Fifteen major rivers and many hundreds of miles of smaller streams run across Texas, giving adventurers and anglers countless opportunities for exploration. And lately, from the cypress-shaded banks of the Sabine to the gin-clear tributaries of the Rio Grande, a growing number of fly fishers—armed with springy rods affixed with feathery offerings—have made their presence known among the travelers drawn to the state’s aquatic bounty. Whether wading or floating, those who enjoy this hobby learn to cast beneath an imaginary clock, moving their rods between 10 and 2 o’clock.
Ben Tabor, who owns Fatties on the Fly guide service in Granbury, hosts fly-fishing trips on the Brazos. He also runs a specialized subscription service for flies selected according to region, season, and species. Tabor started his guide business three years ago, focusing on the Brazos’ John Graves Scenic Riverway, a stretch highlighted in Graves’ book Goodbye to a River. His clientele has grown in part due to the pandemic, which led to an increase in outdoor recreation, including a documented spike in the sale of fishing licenses. Winter river trips focus on stocked trout and summer on striped bass. “When the government first told everybody to shelter in place during the pandemic, people were like, ‘Did they just tell us to go fishing?’” Tabor laughs. “A lot of fly-curious people had a chance to try it.”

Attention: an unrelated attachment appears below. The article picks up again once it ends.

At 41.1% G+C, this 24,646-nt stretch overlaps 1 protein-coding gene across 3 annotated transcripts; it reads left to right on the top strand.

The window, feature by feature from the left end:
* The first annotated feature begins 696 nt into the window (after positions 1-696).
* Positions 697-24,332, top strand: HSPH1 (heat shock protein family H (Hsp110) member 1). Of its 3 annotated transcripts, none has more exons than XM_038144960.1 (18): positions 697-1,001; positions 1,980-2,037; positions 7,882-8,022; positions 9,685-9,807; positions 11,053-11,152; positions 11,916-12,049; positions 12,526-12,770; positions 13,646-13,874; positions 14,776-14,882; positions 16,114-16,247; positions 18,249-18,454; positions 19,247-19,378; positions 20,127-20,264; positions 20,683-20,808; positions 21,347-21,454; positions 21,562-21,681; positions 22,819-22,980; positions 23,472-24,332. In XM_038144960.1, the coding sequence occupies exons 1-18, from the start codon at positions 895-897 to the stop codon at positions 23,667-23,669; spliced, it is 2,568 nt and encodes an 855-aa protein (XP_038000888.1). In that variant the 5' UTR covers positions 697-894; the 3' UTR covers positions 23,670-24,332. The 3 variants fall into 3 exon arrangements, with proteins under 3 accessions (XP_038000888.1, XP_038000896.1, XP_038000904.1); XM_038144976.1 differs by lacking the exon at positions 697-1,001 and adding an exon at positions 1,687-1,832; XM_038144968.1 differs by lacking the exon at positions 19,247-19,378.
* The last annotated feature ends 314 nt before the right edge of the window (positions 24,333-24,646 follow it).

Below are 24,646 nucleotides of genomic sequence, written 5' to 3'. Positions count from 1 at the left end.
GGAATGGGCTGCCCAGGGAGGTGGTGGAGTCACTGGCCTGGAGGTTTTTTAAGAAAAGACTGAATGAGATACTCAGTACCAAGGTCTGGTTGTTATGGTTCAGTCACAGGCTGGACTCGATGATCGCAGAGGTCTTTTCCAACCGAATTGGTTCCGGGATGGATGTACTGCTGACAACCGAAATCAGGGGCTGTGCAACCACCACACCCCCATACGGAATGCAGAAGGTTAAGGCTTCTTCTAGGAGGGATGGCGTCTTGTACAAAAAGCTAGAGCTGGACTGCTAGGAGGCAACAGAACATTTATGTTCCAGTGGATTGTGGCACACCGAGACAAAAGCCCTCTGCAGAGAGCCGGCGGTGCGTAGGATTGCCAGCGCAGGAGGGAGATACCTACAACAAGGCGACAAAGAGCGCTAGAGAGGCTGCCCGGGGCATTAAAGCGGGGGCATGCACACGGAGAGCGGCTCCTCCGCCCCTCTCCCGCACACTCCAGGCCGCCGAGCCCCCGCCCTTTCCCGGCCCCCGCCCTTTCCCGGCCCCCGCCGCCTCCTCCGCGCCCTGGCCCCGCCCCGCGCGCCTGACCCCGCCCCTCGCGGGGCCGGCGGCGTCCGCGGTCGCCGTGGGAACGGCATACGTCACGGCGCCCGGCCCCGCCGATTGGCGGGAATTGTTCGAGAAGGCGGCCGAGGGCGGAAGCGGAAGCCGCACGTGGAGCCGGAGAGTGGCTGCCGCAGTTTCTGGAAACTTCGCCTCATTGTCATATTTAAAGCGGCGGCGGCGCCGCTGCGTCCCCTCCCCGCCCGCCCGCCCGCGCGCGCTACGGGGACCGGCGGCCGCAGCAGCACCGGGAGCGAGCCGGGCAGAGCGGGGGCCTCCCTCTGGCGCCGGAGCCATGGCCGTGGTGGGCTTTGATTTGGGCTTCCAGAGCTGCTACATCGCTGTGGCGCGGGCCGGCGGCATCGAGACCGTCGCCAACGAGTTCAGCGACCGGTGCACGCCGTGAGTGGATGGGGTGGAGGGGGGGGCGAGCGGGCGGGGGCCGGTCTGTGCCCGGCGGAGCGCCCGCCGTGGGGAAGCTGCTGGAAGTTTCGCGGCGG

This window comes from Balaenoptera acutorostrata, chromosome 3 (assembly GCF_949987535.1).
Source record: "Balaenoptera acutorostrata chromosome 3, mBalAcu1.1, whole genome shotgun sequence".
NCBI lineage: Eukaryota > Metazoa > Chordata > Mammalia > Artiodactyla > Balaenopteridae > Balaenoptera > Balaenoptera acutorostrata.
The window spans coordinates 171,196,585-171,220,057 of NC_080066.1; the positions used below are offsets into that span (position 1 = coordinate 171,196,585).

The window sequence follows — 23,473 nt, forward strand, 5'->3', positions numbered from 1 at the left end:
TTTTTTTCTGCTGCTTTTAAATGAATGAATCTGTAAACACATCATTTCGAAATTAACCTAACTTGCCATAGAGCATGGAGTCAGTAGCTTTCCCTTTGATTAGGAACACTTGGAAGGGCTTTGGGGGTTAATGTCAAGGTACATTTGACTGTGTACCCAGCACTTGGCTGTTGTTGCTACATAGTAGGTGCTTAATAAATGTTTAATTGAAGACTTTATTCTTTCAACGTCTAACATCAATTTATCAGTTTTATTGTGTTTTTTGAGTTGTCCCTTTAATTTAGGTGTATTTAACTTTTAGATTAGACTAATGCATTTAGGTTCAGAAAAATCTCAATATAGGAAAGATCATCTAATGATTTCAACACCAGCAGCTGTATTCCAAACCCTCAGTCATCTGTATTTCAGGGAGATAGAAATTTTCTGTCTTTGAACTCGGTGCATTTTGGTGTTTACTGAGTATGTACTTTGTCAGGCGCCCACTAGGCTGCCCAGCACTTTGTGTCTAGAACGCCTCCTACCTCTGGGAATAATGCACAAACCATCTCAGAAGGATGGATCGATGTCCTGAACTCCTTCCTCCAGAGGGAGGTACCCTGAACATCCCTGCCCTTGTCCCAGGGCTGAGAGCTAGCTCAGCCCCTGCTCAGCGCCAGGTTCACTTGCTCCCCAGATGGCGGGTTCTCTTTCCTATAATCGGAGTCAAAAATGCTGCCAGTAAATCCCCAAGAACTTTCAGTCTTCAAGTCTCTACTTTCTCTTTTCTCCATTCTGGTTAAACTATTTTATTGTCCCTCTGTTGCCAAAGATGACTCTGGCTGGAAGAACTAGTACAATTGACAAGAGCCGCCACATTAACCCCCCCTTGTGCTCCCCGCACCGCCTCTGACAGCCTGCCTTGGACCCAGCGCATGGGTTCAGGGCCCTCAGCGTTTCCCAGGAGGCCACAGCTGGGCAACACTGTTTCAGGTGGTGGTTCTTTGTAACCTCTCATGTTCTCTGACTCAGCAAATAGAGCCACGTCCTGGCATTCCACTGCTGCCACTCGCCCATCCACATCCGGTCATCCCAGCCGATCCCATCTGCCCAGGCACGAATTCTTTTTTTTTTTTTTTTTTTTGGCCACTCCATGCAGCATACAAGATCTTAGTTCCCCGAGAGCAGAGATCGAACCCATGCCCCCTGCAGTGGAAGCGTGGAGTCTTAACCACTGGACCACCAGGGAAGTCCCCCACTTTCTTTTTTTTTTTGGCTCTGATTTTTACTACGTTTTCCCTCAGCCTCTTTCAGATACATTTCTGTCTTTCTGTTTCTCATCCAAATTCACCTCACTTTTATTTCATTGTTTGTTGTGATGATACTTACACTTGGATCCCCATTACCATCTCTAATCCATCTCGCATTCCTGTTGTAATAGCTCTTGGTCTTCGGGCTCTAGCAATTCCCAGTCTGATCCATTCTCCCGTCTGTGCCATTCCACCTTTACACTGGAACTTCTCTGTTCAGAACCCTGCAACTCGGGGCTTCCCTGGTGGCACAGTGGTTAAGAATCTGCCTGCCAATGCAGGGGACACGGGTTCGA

As a Yankee outdoorsman, I first learned to use a fly rod long before I discovered the many fine places one can fish in the Lone Star State. But I have long since learned to read Texas rivers, as my angling brothers and sisters in the state know to do. We study the slow waters and swirling currents that hold bass, sunfish, gar, and other game fish willing to take an artificial lure when presented artfully—and sometimes sloppily. From stock ponds to offshore reefs, fly-fishing remains a rewarding way to bring a fish to hand. And few things feel more like heaven than doing so in a Texas river.